There is no gainsaying the fact that the Supreme Court and its seemingly inscrutable activities have begun to interest Americans in a way that would have been difficult to fathom even four decades ago. In particular, ever since the Court’s landmark 1973 Roe v. Wade decision guaranteeing a woman’s right to abortion, lobbyists, academics, journalists, and specifically politicians have all come to recognize the tremendous impact of Supreme Court decisions on the practical lives of Americans. How does the Supreme Court discharge its various duties? How do the personalities and the quirks of the individual justices affect the eventual decisions that are announced by the Supreme Court? How have elected Presidents attempted to shape the future course of the Supreme Court? These sorts of questions are interestingly discussed by the author in this book.
Jan Crawford Greenburg begins by chronicling the ascent of Sandra Day O’Connor to the Supreme Court in 1981. As the Court’s first female justice, O’Connor distinctly felt the proverbial spotlight’s glare. The combination of this glare and her relative inexperience with complex cases concerning the minutiae of constitutional law made her early days in the Court somewhat traumatic. Even so, in her first few terms on the Court, O’Connor behaved the way a President Reagan appointee would be expected to behave - i.e., she voted with the conservative Chief Justice Rehnquist more than 80 percent of the time. As the author rightly points out, this predictability in her decision-making would change with the subsequent arrival of the acutely conservative Clarence Thomas to the Supreme Court.
In the post-1973 era, conservatives realized that judicial appointments to the Supreme Court could be used to effectively alter the status quo with regard to social issues in general and abortion in particular. Similarly, liberals recognized that these same judicial appointments could also be used to preserve the social status quo. Therefore, the judicial philosophies of actual and potential occupants of the Supreme Court became a matter of great interest to lobbyists and politicians in general and to elected Presidents in particular. This is why conservatives were deeply disappointed with the appointments of Anthony Kennedy and David Souter to the Supreme Court. For starters, these two justices were not “strict constructionists.” In addition, Kennedy had an unacceptable predilection for veering to the left in salient cases and, despite being a President George H.W. Bush appointee, Souter was less conservative and more liberal in his judicial opinions. All this is well discussed by the author here.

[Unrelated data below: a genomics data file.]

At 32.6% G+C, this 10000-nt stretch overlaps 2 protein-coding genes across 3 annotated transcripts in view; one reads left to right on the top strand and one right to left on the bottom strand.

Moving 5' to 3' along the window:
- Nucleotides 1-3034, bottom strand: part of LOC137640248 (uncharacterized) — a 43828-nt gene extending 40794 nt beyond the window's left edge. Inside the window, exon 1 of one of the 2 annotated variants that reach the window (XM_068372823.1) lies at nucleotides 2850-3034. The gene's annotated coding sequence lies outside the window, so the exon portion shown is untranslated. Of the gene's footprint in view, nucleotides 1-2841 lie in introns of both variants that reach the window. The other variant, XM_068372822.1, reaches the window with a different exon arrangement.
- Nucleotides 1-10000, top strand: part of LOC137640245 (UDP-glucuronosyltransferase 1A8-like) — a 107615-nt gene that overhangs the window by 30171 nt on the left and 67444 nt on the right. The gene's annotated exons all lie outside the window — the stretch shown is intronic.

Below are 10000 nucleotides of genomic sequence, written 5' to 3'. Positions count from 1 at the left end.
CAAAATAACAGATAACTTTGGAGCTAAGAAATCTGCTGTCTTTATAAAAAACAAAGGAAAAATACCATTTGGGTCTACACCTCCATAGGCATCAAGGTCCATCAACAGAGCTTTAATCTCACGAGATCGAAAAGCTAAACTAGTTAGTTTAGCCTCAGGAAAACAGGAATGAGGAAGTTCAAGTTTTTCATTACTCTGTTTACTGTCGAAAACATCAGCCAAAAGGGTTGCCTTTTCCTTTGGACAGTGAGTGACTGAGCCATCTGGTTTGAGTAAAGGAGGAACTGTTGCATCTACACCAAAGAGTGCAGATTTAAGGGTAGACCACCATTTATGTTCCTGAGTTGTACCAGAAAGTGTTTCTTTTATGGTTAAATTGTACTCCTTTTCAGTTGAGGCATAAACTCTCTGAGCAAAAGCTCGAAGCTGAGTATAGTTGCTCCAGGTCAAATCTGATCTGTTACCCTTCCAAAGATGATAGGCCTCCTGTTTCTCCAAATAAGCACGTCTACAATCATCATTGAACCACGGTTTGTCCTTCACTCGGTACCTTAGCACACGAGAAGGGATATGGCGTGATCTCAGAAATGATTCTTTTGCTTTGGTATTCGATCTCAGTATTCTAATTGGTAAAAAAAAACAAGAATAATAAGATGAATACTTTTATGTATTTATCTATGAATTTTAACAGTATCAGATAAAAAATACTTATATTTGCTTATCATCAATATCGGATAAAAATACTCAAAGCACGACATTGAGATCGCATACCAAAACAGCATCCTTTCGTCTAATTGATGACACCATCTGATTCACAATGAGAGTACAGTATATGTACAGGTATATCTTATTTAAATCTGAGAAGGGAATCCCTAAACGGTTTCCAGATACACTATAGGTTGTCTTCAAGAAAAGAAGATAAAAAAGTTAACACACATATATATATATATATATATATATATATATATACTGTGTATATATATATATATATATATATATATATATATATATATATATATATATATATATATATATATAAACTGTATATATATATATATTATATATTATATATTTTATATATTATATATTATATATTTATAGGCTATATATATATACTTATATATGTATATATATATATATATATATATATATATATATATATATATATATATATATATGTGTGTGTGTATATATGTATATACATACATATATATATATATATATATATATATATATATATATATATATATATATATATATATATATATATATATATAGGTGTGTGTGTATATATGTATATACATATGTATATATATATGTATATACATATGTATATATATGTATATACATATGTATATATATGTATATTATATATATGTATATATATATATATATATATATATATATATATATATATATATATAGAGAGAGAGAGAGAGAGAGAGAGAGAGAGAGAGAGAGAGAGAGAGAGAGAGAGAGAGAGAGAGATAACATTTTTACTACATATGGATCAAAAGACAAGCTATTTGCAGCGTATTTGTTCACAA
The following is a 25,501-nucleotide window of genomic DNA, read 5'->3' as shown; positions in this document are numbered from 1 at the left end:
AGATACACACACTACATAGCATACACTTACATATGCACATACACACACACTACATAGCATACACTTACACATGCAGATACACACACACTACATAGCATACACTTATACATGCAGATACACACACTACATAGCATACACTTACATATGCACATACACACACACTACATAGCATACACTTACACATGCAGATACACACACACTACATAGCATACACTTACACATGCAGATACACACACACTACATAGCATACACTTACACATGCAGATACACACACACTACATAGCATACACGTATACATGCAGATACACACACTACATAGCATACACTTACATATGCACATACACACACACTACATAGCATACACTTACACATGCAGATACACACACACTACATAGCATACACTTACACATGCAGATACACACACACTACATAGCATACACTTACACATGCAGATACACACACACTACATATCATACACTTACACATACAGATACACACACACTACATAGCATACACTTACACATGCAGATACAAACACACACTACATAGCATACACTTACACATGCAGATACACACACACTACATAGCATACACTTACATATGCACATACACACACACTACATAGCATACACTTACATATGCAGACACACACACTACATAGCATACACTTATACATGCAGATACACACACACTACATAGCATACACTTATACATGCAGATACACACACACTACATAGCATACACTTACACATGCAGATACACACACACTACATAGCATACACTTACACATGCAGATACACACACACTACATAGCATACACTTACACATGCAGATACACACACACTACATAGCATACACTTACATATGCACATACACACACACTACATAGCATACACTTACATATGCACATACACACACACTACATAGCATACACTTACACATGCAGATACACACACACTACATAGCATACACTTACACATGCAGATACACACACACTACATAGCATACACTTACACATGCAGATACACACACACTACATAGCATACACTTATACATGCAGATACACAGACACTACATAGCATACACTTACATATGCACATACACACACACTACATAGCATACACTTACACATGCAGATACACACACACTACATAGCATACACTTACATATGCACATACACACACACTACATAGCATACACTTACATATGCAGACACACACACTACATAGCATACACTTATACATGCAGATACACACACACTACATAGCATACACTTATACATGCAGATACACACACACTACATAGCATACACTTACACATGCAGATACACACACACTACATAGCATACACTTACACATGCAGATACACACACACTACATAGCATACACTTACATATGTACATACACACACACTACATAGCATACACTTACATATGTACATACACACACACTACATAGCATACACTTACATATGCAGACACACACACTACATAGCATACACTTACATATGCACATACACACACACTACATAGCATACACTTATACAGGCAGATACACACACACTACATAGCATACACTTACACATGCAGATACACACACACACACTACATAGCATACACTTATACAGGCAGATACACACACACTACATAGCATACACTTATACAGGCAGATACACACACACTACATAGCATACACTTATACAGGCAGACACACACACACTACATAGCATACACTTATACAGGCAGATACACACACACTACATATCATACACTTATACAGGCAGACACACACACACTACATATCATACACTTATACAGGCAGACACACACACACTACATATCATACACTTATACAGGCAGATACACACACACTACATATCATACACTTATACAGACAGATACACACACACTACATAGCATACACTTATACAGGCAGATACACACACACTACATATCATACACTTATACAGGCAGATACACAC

The retirement of Sandra Day O’Connor and the demise of Chief Justice Rehnquist in 2005 gave President George W. Bush the opportunity to force the Court to make a sharp turn to the right. Did he succeed? The author tells us, sometimes in gory detail, that he did. She then goes on to claim that with the arrival of John Roberts and Sam Alito, the Supreme Court will be able to predictably shape the direction of American law and culture well into the future. This is a contestable claim. In fact, the author’s own analysis of previous situations in which conservatives erroneously believed that they would be able to alter the course of the Supreme Court and her references to Chief Justice Rehnquist’s explanations for the frequent failure of Presidents to transform the Supreme Court together suggest that a more equivocal claim is called for.
In some ways, this book complements the recent but more historical book The Supreme Court by Jeffrey Rosen. In addition, this book is thoroughly researched and provides a lot of interesting tidbits about the lives of the individual justices and the nomination process for Supreme Court justices. Even so, it contains a fair amount of repetition and is generally long on description and occasionally short on analysis. Therefore, readers interested in a scholarly account of the workings of the Supreme Court are likely to be disappointed with the contents of this book. In contrast, readers interested in a chatty, fast-paced, and generally engaging account of the political dynamics of the Supreme Court will profit be perusing Supreme Conflict.